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Sabon-Antiqua. Frankfurt am Main: D. Stempel, 1967

“After he returned to Switzerland, leaving Penguin design in the good care of Hans Schmoller, he continued to design, but his reforming zeal seems to have spent itself. But it is from this period that this one significant typeface, Sabon (1966), dates. Its achievement was as much in what cannot be seen as in what can. In the early 1960s a group of German printers decided they needed a type which could be set on Monotype or Linotype equipment, or in a foundry version by hand, with no perceptible difference on the page. This meant that all the drawbacks of both composing machines, the Monotype unit width grid and the Lynotype’s inability to kern, had to be resolved in a design which should look, the specification said, like a Garamond made a whisker narrower for economy’s sake (...) Sabon is an admirable face, strong and yet restrained, with only a hint of Garamond about it. It is called after Jacob Sabon, a punchcutter from Lyon, who is thought to have brought some Garamond’s matrices to Frankfurt. The roman capitals in particular are so handsome that one regrets that no titling fount was produced, and that Tschichold never designed any classical display letters.”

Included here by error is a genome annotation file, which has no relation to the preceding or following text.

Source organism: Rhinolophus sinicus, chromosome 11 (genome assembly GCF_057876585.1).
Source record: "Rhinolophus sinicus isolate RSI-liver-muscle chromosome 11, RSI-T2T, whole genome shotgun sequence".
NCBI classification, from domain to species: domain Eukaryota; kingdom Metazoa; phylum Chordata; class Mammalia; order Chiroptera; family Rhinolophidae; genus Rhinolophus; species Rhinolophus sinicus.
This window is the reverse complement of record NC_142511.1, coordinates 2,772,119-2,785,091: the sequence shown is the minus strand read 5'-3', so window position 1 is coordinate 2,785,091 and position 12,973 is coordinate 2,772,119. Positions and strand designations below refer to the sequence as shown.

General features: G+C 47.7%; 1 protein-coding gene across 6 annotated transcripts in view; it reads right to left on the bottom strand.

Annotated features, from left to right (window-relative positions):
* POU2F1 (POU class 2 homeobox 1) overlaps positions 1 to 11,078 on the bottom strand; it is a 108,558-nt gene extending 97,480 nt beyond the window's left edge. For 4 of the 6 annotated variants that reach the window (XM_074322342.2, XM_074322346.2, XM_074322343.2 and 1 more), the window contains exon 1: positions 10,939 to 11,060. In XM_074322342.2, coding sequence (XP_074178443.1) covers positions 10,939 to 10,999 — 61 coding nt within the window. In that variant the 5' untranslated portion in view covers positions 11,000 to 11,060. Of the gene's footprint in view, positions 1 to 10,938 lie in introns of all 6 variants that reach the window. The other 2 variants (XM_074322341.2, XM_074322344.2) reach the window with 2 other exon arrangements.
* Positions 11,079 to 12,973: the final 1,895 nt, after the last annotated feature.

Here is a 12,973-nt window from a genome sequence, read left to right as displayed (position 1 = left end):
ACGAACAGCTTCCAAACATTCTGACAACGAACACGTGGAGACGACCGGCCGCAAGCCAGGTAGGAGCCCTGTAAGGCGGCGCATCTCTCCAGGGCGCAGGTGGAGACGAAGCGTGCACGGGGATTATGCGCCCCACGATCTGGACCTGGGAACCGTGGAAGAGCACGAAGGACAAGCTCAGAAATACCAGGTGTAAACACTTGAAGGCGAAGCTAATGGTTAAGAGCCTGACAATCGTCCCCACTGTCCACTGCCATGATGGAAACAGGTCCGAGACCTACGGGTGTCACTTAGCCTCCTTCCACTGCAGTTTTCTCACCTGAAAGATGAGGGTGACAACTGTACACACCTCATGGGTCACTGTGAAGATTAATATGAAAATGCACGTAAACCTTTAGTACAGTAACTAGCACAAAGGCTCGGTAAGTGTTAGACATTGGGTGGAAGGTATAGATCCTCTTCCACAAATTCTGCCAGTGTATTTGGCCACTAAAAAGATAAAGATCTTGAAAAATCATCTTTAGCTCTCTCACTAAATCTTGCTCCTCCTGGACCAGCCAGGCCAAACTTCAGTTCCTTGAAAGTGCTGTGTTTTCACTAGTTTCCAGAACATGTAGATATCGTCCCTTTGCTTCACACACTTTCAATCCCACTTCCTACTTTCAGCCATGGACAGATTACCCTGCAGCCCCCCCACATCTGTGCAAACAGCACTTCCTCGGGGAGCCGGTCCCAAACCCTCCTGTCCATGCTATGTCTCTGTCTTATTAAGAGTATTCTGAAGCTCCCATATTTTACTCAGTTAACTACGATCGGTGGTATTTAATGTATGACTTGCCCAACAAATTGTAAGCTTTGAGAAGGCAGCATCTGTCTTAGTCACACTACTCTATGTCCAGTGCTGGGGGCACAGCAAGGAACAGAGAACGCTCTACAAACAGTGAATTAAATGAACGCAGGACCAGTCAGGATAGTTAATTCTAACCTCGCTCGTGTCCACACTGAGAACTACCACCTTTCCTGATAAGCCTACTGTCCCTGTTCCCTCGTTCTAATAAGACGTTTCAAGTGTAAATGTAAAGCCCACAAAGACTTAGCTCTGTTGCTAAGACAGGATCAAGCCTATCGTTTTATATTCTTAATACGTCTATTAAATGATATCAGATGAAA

Sebastian Carter. Twentieth century type designers. New ed. London: Lund Humphries, 1995 (p. 127)

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